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^ Prime Minister Netanyahu lecturing our leaders : “it’s a very bad deal,” says he

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Even at those points where Israeli Prime Minister Netanyahu’s speech was correct, his words offended our nation. If Netanyahu’s plan was to sway American opinion to his side, on the grand matter at hand — a deal with Iran — he failed. He swayed no opinion to his side that he did not already have, and he alienated many — this writer included — who before his speech had been inclined to support his policy.

Without informing the President, or obtaining his approval, the Congress invited Netanyahu to speak from the legislative rostrum — from the podium at which our nation’s elected speak — and Netanyahu was crass enough to accept. It was, to me, an offending sight. It is up to OUR leaders, not foreign ones, to form OUR nation’s policy. .

The speech hurt, because Israel is a close and dear ally, a sister democracy, more or less, sited in the heart of the most troubled part of the world, in which it stands — so we imagine — as a rare (though not unique) island of relative calm and tolerance. American Jews support Israel financially and passionately, and they vote in key states. This gives Israel a ready-made constituency in America — upon which Netanyahu called because it is there, and because Netanyahu seems to feel that every ew, everywhere, is, or will soon be, an israeli. He has called for European Jews to leave and come to Israel. One was almost surprised that he did not call for American Jews to do the same.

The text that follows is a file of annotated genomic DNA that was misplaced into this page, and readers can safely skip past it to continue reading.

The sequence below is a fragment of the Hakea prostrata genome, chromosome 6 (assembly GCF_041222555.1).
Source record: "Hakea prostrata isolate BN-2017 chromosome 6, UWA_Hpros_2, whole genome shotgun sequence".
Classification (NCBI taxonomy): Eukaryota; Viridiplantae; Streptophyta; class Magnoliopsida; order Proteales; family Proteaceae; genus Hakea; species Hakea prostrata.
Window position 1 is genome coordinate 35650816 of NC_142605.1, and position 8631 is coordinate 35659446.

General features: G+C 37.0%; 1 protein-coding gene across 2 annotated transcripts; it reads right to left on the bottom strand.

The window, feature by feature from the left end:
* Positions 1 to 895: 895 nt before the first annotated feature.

Let me say this ; we get that netanyahu doesn’t want us to reach a deal with Iran. we get that he doesn’t trust Iran, that he would go to war with Iran in a heartbeat if he felt he had to. This edge of war can NOT be America’s policy.

On some points that he spoke to, Netanyahu is right. A deal on nuclear power with Iran will, as he asserts, probably lead to an arms race in the Middle East. He is also right that iran’s Hezbollah proxies would love to wipe Israel off the map.

as for his other assertions, i find them unlikely at best, even false. There is almost no chance that Iran would drop nuclear bombs on Israel. Iran’s top leaders talk plenty of daft crap, and some of them lie; but they act quite realistically. They know very well what that would bring down upon them. For the same reason it’s highly unlikely that Iran would hand over any nuclear weapons to Hezbollah. I also reject his assertion that Iran is Israel’s worst nightmare. Sunni extremism seems far worse and ar more numerous. The Shias of Iran number abiout ten percent tof all Muslims. They’re as much a minority as is Israel.

Right now we are fighting the vicious Sunni extremists of ISIS. So is Iran. In this context, a deal with Iran makes long term, deep sense. Besides : if we don’t make a deal with Iran, Russia will. That we cannot allow.